[PATCH] arm64: support ACPI tables outside of kernel RAM

Catalin Marinas catalin.marinas at arm.com
Mon May 18 09:41:08 PDT 2015

On Mon, May 18, 2015 at 09:58:45AM -0400, Mark Salter wrote:
> On Mon, 2015-05-18 at 12:11 +0100, Catalin Marinas wrote:
> > On Thu, May 14, 2015 at 10:22:53AM -0400, Mark Salter wrote:
> > > There is no guarantee that ACPI tables will be located in RAM linearly
> > > mapped by the kernel. This could be because UEFI placed them below the
> > > kernel image or because mem= places them beyond the reach of the linear
> > > kernel mapping. Even though these tables are outside the linear mapped
> > > RAM, they still need to be accessed as normal memory in order to support
> > > unaligned accesses from ACPI code. In this case, the page_is_ram() test
> > > in acpi_os_ioremap() is not sufficient.
> > 
> > And can we not simply add the rest of the RAM to the resource list as
> > "System RAM" without being part of memblock?
> If it is in "System RAM", then it needs a valid pfn and struct page.
> Parts of the kernel expect that (page_is_ram(), memory hotplug, etc).

OK, I had the impression that we could get away with this.

> > > Additionally, if the table spans multiple pages, it may fall partially
> > > within the linear map and partially without. If the table overlaps the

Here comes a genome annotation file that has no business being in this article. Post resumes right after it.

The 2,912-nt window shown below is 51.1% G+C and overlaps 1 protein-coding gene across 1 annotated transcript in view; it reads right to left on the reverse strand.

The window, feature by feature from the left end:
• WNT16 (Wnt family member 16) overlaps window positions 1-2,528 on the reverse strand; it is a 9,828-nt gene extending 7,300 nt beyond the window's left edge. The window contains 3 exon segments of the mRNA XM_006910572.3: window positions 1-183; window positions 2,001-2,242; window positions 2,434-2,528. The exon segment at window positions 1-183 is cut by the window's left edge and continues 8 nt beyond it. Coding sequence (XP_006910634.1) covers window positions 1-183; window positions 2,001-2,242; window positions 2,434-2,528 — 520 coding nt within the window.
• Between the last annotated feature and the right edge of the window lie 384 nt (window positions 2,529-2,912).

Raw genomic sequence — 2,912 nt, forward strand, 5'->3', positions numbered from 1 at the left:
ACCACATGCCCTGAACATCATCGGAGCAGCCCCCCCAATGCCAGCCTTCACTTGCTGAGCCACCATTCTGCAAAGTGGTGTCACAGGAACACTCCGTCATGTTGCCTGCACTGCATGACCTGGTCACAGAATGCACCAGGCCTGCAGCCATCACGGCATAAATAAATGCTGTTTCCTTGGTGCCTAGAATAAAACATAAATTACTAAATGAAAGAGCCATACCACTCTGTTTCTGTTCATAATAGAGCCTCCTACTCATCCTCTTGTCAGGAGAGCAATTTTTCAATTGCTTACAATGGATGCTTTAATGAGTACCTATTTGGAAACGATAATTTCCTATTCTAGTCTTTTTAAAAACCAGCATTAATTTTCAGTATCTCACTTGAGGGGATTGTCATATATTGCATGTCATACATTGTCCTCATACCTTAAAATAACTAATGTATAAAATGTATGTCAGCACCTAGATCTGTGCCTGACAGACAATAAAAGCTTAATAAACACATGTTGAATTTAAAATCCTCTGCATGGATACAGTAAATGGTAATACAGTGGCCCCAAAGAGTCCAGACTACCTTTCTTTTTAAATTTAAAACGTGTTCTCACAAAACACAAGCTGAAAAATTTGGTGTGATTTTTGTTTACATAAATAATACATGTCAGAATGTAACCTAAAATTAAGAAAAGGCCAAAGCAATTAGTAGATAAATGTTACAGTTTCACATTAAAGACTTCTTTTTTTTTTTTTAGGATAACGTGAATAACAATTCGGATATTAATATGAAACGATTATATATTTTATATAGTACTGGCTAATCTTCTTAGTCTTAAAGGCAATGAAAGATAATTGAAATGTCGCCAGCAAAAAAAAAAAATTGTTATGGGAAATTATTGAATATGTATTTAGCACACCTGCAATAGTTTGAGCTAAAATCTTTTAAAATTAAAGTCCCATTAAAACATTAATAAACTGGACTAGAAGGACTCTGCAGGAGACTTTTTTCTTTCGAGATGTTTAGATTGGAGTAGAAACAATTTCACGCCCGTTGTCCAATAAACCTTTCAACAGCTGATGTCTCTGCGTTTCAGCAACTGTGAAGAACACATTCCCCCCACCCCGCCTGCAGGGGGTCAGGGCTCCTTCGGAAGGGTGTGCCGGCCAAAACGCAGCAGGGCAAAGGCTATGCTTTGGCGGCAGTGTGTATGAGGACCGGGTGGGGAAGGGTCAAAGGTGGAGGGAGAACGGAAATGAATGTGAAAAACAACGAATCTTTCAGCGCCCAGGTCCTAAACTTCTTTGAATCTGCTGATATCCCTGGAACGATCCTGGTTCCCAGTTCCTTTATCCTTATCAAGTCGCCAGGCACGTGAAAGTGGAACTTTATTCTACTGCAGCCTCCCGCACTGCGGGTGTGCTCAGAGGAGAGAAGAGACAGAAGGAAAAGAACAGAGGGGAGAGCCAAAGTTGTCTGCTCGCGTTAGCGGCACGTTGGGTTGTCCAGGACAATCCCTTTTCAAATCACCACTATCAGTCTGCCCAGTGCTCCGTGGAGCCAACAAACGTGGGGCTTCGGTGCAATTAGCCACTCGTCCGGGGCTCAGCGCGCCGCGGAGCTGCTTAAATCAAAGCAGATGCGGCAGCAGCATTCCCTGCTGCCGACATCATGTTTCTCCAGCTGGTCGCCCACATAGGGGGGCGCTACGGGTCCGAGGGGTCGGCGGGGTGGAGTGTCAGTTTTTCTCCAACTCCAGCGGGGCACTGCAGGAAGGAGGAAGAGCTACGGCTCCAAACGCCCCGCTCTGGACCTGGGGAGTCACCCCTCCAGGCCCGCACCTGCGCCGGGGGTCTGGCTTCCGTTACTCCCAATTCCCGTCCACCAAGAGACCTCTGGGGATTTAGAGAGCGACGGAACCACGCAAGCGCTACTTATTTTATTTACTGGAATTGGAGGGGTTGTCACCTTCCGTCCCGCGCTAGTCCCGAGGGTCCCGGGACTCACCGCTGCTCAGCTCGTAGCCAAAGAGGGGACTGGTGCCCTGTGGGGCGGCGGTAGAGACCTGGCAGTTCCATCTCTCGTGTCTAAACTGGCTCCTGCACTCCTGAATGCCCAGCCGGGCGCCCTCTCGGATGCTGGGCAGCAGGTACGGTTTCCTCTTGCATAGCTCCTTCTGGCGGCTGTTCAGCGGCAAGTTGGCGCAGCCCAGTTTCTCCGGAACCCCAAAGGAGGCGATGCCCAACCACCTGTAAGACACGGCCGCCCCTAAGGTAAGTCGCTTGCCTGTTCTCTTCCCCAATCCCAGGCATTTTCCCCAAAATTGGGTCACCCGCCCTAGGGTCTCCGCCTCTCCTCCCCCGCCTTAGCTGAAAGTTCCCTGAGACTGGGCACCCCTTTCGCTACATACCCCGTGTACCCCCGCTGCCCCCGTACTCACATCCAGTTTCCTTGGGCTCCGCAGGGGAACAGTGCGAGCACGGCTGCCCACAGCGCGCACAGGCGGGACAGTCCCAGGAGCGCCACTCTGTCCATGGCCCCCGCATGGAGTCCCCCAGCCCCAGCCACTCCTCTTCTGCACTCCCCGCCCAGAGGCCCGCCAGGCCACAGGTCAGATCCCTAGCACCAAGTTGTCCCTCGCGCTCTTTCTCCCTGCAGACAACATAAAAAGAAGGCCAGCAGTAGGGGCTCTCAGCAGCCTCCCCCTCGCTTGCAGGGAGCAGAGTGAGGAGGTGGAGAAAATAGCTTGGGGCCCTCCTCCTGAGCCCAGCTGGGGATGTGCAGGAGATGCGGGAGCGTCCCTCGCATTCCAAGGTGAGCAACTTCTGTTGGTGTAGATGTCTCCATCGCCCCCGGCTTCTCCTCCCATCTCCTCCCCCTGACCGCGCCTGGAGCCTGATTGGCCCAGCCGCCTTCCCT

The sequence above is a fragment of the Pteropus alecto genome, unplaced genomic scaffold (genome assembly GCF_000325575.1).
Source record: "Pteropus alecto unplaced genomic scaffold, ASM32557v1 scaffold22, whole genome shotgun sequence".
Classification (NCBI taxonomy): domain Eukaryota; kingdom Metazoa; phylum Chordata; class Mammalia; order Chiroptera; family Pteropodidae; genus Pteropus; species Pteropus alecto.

> > > end of the linear map, the test for whether or not to use the existing
> > > mapping in ioremap_cache() could lead to a panic when ACPI code tries
> > > to access the part beyond the end of the linear map. This patch
> > > attempts to address these problems.
> > 
> > That's a problem with ioremap_cache() that should be fixed independently.
> I can submit that separately if you prefer.

Yes, please.

> > Ideally, I'd like to see the ACPI code use different APIs to distinguish
> > between table access in RAM and device access, so that we don't have to
> > guess whether the page is RAM or not.
> I don't think the ACPI code has enough info to make that decision, but
> I'm not sure honestly.

Do we have a guarantee that UEFI tells the kernel about the whole RAM?


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